“Time Stands Still” was ignored in Minneapolis.

I predict The Guthrie will never again present a Margulies play.


“Doubt: A Parable” by John Patrick Shanley was the Park Square Theatre offering we attended.

Josh and I had seen “Doubt” on Broadway in June 2006, shortly before the original Broadway production had closed. We had seen the replacement Broadway cast, which had featured Eileen Atkins in the lead.

I do not much care for “Doubt”. “Doubt” is schematic and commercial—it was written so as to take advantage of then-current headlines—and the play has no genuine depth.

Two weeks ago, however, “Doubt”—following immediately, as it did, upon the heels of the inept “Time Stands Still”—came across as one of the great masterpieces of the English-speaking stage.

The plot is spare. In 1964, a Roman Catholic nun, who serves as Principal of a Roman Catholic school in the Bronx, fears that a priest at the school has become involved with a male student. She confronts the priest, who denies the charge, and she informs the student’s mother, who—oddly—seems untroubled and unconcerned about the allegation. All of this is seen through the eyes of a young nun, who is torn between belief and disbelief regarding the veracity of the charges. Throughout the play, the action and conduct of the Principal, the priest and the student’s mother are susceptible to many shifting interpretations and judgments, all of which remain unresolved at play’s end.

In a good performance, “Doubt” can work—and I thought the Park Square Theatre performance was perfectly acceptable.

The actress portraying the Principal carried the play. She was nastier than necessary, and certainly one-dimensional compared to the great Eileen Atkins, but her energy and resolve kept the proceedings alive and moving forward.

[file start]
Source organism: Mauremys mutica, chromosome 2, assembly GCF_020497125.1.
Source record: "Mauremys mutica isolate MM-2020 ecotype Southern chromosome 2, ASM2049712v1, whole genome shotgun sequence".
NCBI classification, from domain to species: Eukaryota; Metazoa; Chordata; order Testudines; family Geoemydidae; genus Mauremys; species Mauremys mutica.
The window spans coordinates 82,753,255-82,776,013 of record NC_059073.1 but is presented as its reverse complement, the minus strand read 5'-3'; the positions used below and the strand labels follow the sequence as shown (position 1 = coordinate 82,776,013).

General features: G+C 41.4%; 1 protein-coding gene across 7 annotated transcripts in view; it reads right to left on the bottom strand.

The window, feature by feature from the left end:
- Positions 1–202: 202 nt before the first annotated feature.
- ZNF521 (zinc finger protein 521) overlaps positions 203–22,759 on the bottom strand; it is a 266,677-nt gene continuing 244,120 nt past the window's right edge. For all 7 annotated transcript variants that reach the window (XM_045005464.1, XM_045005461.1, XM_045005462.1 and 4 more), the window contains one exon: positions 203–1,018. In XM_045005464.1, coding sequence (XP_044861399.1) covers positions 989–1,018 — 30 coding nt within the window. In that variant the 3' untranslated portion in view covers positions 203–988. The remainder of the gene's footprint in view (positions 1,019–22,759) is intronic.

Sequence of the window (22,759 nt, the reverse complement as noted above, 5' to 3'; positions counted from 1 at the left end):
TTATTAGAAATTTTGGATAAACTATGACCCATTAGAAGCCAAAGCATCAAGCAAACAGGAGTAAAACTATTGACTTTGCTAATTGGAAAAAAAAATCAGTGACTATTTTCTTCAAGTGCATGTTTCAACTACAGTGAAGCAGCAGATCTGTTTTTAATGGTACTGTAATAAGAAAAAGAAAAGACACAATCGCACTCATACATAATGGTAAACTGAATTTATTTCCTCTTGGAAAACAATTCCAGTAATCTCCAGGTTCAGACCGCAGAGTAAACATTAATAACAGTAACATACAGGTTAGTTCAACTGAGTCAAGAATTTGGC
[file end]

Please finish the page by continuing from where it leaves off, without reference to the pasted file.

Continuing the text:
On Broadway, Eileen Atkins had been magnificent in the part of the Principal. Atkins had brought to the role countless qualities: fevered spirituality, high moral principle, iron-willed determination, Irish shrewdness (and twinkling Irish eyes), and a deceptively-placid exterior paired with a sharp “look” that could wound at twenty paces. To these qualities, Atkins had added a Miss Marple-like sense of fun and adventure: the entire performance, she had seemed to be on the verge of exclaiming enthusiastically, “Let’s get to the bottom of this mystery!”

These many qualities had made Atkins’s portrayal overwhelming and unforgettable; it was one of the finest, most multi-layered performances I have ever seen on any stage. (I have been told that Atkins was vastly superior to the actress that had originated the role on Broadway—and who had won a Tony Award for her work.)

If no Eileen Atkins, the Park Square Theatre actress was, at the least, commanding. In fact, she overpowered everyone else on stage. One knew immediately that this woman would get her own way, by hook or by crook, in anything to which she set her mind.

The actor portraying the priest was the weak link in the cast. His weakness tended to unbalance the play.

The actor was, however, highly sympathetic, which helped to maintain tension. Since the actress portraying the Principal was not sympathetic in the least, a battle for the audience’s sympathy between these two figures ensued. Should the virtuous but obnoxious battle-axe be awarded the audience’s sympathy, or the depraved and vile man who seems so kind and gentle on the surface? This battle for sympathy became the key ingredient if not the driving force of the production. A battle for sympathy was probably not what the playwright had in mind when he wrote “Doubt”, but at least it helped make the Park Square Theatre production engaging.

We enjoyed the performance, which appeared to rivet the Park Square Theatre audience—but I would not want to see “Doubt” again anytime soon.